As bacteria becomes increasingly resistant to antibiotics, so do many struggles arise when it comes to fighting disease. It is very easy to take for granted that we can care for a small infection with the help of some antibiotics. However, without these antibiotics, a small infection could potentially land you in the grave. Researchers are looking for new methods that can be used to fight bacteria, and they might have just found such a thing located in a rather unusual place, the fur of the sloth.
Sloths are known across the world for their lazy behaviour, which even extends to grooming. This trait would make them particularly vulnerable to molds and parasites, if it weren’t apparently for their hair.
Scientists have been turning to the jungles of Panama, for a long time now, searching for cures and medicines because these jungles contain a vast myriad of life forms, from tiny microbes to bears and all those in between. Among all of these various lifeforms is the sloth, whose fur has its own little ecosystem entirely. When researchers started to examine what lives on sloths they found that within the fur of the sloths is a fungi that can actually resist parasites that cause malaria, some cancers, and a number of other pathogenic bacteria. The study was published in PLOS One this year, and stems from research performed at the Smithsonian Tropical Research Institute.
Sloths are known for having very thick fur, which hosts a number of different organisms and insects. Sloth fur consists of two different layers, the inner layer is short, fine, and helps keep the sloth warm. The thick outer layer is where many of the organisms live. There is green algae which grows in the cracks of the hair and lives harmoniously with the sloth. The algae benefits from having a nice place to grow, and the sloth benefits by having a green tint in its fur, giving them the ability to camouflage among leaves in the jungle.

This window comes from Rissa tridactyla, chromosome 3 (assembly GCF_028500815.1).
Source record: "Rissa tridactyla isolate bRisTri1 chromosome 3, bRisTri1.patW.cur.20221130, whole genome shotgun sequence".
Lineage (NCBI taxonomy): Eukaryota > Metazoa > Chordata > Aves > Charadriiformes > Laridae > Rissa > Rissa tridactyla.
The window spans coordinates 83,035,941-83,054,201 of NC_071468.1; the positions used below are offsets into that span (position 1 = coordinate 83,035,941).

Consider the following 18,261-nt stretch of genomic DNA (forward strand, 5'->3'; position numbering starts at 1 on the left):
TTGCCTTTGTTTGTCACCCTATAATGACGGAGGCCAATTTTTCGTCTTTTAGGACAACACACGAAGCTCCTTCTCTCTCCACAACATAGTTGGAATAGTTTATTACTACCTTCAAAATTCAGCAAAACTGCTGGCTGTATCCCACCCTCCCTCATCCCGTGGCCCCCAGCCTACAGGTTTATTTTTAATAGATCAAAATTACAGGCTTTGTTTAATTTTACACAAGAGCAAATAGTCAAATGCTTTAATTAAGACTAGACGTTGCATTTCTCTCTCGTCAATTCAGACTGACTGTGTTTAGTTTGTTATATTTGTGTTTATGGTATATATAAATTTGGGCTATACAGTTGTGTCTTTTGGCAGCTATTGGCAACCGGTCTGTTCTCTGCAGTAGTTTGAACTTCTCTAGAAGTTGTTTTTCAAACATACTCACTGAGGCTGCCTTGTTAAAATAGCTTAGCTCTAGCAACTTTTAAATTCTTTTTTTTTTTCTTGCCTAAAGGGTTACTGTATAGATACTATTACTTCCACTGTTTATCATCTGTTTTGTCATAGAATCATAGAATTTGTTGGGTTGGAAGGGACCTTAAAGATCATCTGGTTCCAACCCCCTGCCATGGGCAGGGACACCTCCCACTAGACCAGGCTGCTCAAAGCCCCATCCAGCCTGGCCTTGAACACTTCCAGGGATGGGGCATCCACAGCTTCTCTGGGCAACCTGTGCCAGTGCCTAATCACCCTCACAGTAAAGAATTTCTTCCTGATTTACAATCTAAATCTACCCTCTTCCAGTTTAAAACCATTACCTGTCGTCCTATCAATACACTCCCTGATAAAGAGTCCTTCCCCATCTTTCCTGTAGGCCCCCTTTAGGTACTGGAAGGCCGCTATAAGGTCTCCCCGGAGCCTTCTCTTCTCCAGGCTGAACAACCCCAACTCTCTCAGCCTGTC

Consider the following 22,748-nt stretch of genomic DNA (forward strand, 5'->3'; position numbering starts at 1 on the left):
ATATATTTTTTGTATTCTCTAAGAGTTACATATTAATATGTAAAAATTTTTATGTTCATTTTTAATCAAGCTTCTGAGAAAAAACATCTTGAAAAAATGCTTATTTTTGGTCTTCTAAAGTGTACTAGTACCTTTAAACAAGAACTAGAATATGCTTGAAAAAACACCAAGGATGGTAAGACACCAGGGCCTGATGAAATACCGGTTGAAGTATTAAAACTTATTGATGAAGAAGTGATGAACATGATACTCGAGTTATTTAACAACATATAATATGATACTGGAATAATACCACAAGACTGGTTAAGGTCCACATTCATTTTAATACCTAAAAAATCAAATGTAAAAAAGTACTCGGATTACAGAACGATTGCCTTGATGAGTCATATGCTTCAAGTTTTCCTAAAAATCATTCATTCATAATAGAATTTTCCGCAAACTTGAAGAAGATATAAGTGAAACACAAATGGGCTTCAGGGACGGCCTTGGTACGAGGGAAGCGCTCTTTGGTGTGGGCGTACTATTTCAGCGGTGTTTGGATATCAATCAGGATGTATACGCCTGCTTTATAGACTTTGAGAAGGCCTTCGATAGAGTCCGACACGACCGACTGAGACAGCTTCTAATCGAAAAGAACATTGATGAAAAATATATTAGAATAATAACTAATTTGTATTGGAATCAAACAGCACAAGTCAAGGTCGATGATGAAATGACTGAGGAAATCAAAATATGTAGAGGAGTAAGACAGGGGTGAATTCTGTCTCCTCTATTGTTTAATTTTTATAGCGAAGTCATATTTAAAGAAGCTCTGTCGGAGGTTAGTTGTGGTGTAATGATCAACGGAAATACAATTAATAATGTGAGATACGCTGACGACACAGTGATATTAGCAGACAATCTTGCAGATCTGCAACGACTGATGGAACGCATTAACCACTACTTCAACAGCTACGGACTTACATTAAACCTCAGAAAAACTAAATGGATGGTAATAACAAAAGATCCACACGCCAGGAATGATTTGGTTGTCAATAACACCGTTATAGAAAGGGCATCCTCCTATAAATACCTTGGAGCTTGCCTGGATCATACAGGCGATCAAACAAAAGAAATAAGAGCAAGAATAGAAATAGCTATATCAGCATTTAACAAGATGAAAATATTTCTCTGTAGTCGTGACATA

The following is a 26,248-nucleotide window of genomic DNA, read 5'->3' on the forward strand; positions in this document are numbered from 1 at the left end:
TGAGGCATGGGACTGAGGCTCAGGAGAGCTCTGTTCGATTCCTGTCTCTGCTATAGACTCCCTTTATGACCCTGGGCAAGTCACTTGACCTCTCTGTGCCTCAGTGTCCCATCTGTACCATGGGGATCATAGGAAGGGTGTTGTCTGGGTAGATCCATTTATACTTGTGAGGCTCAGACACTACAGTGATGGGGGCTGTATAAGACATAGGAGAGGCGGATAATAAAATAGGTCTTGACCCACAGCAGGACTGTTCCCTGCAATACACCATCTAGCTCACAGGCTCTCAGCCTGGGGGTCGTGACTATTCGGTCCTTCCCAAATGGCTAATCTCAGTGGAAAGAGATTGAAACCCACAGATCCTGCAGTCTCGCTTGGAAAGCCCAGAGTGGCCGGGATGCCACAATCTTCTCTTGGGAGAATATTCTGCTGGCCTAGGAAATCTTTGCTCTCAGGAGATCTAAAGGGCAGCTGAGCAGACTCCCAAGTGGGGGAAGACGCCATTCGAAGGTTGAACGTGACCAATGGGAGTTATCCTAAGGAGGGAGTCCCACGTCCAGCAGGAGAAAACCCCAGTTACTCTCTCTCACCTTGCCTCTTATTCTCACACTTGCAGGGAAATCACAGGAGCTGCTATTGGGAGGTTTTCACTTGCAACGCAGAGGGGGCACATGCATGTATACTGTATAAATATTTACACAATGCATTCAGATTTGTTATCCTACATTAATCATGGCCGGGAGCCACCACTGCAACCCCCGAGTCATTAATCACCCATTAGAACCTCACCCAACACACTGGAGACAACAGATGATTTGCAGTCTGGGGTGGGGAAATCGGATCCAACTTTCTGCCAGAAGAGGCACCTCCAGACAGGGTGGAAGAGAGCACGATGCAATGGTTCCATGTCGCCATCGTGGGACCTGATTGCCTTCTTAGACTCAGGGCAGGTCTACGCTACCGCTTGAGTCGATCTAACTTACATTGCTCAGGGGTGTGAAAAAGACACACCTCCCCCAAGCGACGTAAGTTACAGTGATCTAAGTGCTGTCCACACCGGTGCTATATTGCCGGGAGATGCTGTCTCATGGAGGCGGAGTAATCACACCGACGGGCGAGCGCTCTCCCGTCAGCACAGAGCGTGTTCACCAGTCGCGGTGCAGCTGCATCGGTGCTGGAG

The researchers of the study collected 84 species of fungus that live in the coarse fur of the sloth. These samples came from 9 different sloths who live in Soberania National Park in Panama. When the fungi were identified, there were 28 operational taxonomic units found by the team, and represented in the study. Out of all the fungi collected, 74 of them were cultured and administered in vitro testing to find biological activity against diseases.
Three of these fungi species were demonstrated to be effective against the human breast cancer strain MCF-7, which has the longest life of any breast cancer strain and is often the subject of biomedical research. Eight of the fungi had high levels of bioactivity against the parasite associated with Chagas disease. There was also a single species of fungus which was active against Staph infection, or Staphylococcus aureus, which takes thousands of lives every year.
It seems that the laziness of the sloth is possible due to its symbiotic relationship with fungi, which protect it from parasites, disease, and prevent colonization by other fungi as well. These findings may have many applications in the biomedical field and even consumer spheres.